This morning the continent of Africa has been on my mind and on my heart. I received a letter from Jerry Fowler the new President of the Save Darfur Coalition. The letter pleas for help on behalf of the people of Sudan, whose plight and suffering is so horrific, it is nearly unimaginable.

But, though I cannot imagine what it would be like to be torn from my home, to watch my livelihood burn to the ground and to have hope stolen from my hand as I flee my city through terrible heat while my countrymen are murdered and my countrywomen are raped and tortured – though I cannot imagine such things, they still happen every day in Sudan.

2.5 million people driven from their homes. Can you imagine? I can’t. But those are the facts. And hundreds of thousands dead.

There is some good news. Humanitarian aid is reaching the displaced, effective awareness campaigns are creating an outpour of international will to denounce what is happening. And yet the violence continues and is starting to escalate. How do I not despair at the situation, and, because I am so far away from the drama, what can I do to help?

I don’t know the answer to these questions. I am reminded of a line from a poem I wrote a few years ago as I considered the irony of my seemingly important personal worries made insignificant in light of greater suffering, especially suffering of children, around the world:

He will not go off on one of his delightful little tangents and deny someone bread.

This morning I read a Psalm and the questions on my mind were like those of the psalmist:

Why, O Lord, do you stand far off?
Why do you hide yourself in times of trouble?
In arrogance the wicked persecute the poor –
let them be caught in the schemes they have devised.

God has all the resource and power to rid the world of the Janjaweed. Read all of Psalm 10, and they are perfectly described: “They sit in ambush in the villages; in hiding places they murder the innocent….”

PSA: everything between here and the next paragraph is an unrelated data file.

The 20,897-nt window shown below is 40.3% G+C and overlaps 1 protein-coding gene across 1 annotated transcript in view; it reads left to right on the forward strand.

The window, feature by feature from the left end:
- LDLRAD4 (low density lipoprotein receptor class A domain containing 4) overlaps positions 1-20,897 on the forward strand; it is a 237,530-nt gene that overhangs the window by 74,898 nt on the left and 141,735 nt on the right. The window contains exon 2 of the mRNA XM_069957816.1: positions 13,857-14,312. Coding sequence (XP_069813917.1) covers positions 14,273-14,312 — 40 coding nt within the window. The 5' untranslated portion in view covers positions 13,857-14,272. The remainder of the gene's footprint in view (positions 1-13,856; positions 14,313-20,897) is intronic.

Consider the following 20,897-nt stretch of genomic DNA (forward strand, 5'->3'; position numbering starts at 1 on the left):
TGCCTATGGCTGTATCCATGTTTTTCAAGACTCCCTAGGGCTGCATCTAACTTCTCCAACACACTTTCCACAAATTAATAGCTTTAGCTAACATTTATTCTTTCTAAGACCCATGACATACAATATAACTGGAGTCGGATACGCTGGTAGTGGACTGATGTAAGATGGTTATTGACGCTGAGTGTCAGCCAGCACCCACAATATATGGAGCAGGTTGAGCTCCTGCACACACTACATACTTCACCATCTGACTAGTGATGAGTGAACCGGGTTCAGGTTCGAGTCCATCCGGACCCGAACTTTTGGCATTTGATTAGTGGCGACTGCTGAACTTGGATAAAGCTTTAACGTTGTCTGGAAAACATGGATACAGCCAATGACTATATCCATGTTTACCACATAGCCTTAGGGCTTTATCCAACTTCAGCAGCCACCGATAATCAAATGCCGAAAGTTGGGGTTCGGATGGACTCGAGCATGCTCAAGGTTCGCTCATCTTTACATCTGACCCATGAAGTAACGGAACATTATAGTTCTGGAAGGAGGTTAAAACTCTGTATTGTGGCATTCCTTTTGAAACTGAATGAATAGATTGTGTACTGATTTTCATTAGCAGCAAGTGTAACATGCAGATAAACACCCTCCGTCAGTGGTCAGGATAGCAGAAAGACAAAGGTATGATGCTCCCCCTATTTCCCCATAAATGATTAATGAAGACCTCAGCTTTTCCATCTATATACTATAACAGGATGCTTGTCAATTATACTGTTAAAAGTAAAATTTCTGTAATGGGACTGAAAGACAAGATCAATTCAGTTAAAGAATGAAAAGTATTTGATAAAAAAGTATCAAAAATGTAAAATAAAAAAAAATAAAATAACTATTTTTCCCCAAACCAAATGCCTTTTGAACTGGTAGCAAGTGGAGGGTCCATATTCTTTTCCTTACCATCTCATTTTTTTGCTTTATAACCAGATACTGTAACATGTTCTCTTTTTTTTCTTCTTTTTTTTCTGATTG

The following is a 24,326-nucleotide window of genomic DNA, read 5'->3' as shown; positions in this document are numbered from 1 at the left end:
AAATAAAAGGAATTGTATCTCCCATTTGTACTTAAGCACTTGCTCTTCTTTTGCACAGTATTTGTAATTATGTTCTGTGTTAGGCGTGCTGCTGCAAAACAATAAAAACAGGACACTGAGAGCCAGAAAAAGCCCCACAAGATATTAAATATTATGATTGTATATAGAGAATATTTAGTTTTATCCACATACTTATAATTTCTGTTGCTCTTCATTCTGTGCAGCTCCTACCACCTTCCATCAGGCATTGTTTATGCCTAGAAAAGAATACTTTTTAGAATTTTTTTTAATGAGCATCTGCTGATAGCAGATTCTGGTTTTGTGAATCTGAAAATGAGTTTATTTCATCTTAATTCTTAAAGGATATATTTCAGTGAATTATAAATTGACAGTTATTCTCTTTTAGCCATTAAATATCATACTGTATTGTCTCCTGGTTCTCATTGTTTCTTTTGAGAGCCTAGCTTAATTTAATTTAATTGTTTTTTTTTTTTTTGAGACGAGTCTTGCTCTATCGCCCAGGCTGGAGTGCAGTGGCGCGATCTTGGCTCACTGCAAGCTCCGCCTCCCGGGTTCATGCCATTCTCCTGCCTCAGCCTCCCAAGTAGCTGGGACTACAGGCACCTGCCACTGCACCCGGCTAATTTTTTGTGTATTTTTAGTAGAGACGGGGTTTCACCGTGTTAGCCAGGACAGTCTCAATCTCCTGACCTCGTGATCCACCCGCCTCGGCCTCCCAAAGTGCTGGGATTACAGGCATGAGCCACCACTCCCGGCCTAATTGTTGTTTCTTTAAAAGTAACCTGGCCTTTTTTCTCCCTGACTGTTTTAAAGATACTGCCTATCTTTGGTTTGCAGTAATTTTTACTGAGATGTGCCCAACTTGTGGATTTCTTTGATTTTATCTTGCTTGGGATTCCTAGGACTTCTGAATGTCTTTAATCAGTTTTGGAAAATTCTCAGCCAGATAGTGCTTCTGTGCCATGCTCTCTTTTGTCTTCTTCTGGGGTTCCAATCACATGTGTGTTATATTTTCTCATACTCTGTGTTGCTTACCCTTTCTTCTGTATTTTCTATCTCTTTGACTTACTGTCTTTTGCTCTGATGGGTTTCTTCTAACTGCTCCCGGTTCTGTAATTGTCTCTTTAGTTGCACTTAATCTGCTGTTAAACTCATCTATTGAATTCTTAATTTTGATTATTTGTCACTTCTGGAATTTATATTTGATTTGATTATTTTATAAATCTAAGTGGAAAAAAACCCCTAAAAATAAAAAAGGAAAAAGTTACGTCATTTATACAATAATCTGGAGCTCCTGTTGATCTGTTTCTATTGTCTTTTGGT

The psalmist wrestles with God’s apparent lack of action against the gross iniquities of the wicked. He struggles with the tension of God’s omniscience and omnipotence and how it factors into a fallen and broken world where He has permitted humanity to act as agents of their own will.

“But you do see!” the psalmist concludes:

Indeed you note trouble and grief,
that you may take it into your hands;
the helpless commit themselves to you;
you have been the helper of the orphan.

I remember sitting in a meeting with Joseph Ayok who spoke to displaced refugees who had found help and refuge in Canada about the violence in Sudan, men and women who still struggle and miss their home. He himself was victim of the evil work of the Janjaweed militias, losing family members to their murderous cruelty. But he spoke of forgiveness and testified that he could see that God was teaching his people grace and humility and using their displacement to bring them together to transcend their tribalism and enter a unity they would otherwise not share in Sudan.

The suffering needs to stop. I’m encouraged from despair by the words that God “notes the trouble and grief, and takes it into his hands.”

I pray that the world will see this happen in our day, and that many people will reach out their hands, and with God bring healing to a hurt and terrorized people.